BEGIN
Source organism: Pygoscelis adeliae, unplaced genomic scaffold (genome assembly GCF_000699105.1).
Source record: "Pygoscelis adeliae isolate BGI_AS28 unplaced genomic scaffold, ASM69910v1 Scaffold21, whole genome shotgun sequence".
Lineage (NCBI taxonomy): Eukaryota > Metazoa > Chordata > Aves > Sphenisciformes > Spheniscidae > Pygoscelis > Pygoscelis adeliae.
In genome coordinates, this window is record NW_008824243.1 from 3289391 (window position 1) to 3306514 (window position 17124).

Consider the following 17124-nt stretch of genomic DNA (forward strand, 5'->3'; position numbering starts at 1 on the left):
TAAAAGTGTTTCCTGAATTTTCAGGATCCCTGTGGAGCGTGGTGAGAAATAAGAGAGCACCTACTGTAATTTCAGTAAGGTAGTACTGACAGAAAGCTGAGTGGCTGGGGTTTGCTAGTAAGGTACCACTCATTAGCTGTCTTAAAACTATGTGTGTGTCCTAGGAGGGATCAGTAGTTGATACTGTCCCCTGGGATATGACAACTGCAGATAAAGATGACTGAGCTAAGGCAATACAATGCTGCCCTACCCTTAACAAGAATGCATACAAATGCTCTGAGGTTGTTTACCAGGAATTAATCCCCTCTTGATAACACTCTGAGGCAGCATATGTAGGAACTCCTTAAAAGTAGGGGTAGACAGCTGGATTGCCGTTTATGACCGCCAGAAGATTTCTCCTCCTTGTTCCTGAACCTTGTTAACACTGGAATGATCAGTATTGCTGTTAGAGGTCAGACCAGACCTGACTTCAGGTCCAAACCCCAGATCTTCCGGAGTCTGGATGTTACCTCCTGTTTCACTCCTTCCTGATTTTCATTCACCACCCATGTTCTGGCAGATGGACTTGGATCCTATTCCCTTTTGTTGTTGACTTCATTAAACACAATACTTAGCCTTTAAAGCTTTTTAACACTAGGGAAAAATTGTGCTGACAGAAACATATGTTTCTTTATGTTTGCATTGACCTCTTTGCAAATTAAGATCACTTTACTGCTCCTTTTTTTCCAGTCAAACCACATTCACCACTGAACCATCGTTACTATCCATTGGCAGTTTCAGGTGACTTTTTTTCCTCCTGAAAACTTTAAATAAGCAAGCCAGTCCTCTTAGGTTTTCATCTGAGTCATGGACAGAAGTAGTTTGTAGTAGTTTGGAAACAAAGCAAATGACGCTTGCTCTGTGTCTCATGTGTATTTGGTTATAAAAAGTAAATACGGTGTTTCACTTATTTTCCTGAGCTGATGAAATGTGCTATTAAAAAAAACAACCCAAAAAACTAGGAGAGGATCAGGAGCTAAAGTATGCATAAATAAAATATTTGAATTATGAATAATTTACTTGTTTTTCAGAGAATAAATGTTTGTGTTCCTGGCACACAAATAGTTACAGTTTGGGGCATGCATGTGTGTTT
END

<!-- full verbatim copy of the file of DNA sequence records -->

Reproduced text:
Source organism: Pygoscelis adeliae, unplaced genomic scaffold (genome assembly GCF_000699105.1).
Source record: "Pygoscelis adeliae isolate BGI_AS28 unplaced genomic scaffold, ASM69910v1 Scaffold21, whole genome shotgun sequence".
Lineage (NCBI taxonomy): Eukaryota > Metazoa > Chordata > Aves > Sphenisciformes > Spheniscidae > Pygoscelis > Pygoscelis adeliae.
In genome coordinates, this window is record NW_008824243.1 from 3289391 (window position 1) to 3306514 (window position 17124).

Consider the following 17124-nt stretch of genomic DNA (forward strand, 5'->3'; position numbering starts at 1 on the left):
TAAAAGTGTTTCCTGAATTTTCAGGATCCCTGTGGAGCGTGGTGAGAAATAAGAGAGCACCTACTGTAATTTCAGTAAGGTAGTACTGACAGAAAGCTGAGTGGCTGGGGTTTGCTAGTAAGGTACCACTCATTAGCTGTCTTAAAACTATGTGTGTGTCCTAGGAGGGATCAGTAGTTGATACTGTCCCCTGGGATATGACAACTGCAGATAAAGATGACTGAGCTAAGGCAATACAATGCTGCCCTACCCTTAACAAGAATGCATACAAATGCTCTGAGGTTGTTTACCAGGAATTAATCCCCTCTTGATAACACTCTGAGGCAGCATATGTAGGAACTCCTTAAAAGTAGGGGTAGACAGCTGGATTGCCGTTTATGACCGCCAGAAGATTTCTCCTCCTTGTTCCTGAACCTTGTTAACACTGGAATGATCAGTATTGCTGTTAGAGGTCAGACCAGACCTGACTTCAGGTCCAAACCCCAGATCTTCCGGAGTCTGGATGTTACCTCCTGTTTCACTCCTTCCTGATTTTCATTCACCACCCATGTTCTGGCAGATGGACTTGGATCCTATTCCCTTTTGTTGTTGACTTCATTAAACACAATACTTAGCCTTTAAAGCTTTTTAACACTAGGGAAAAATTGTGCTGACAGAAACATATGTTTCTTTATGTTTGCATTGACCTCTTTGCAAATTAAGATCACTTTACTGCTCCTTTTTTTCCAGTCAAACCACATTCACCACTGAACCATCGTTACTATCCATTGGCAGTTTCAGGTGACTTTTTTTCCTCCTGAAAACTTTAAATAAGCAAGCCAGTCCTCTTAGGTTTTCATCTGAGTCATGGACAGAAGTAGTTTGTAGTAGTTTGGAAACAAAGCAAATGACGCTTGCTCTGTGTCTCATGTGTATTTGGTTATAAAAAGTAAATACGGTGTTTCACTTATTTTCCTGAGCTGATGAAATGTGCTATTAAAAAAAACAACCCAAAAAACTAGGAGAGGATCAGGAGCTAAAGTATGCATAAATAAAATATTTGAATTATGAATAATTTACTTGTTTTTCAGAGAATAAATGTTTGTGTTCCTGGCACACAAATAGTTACAGTTTGGGGCATGCATGTGTGTTT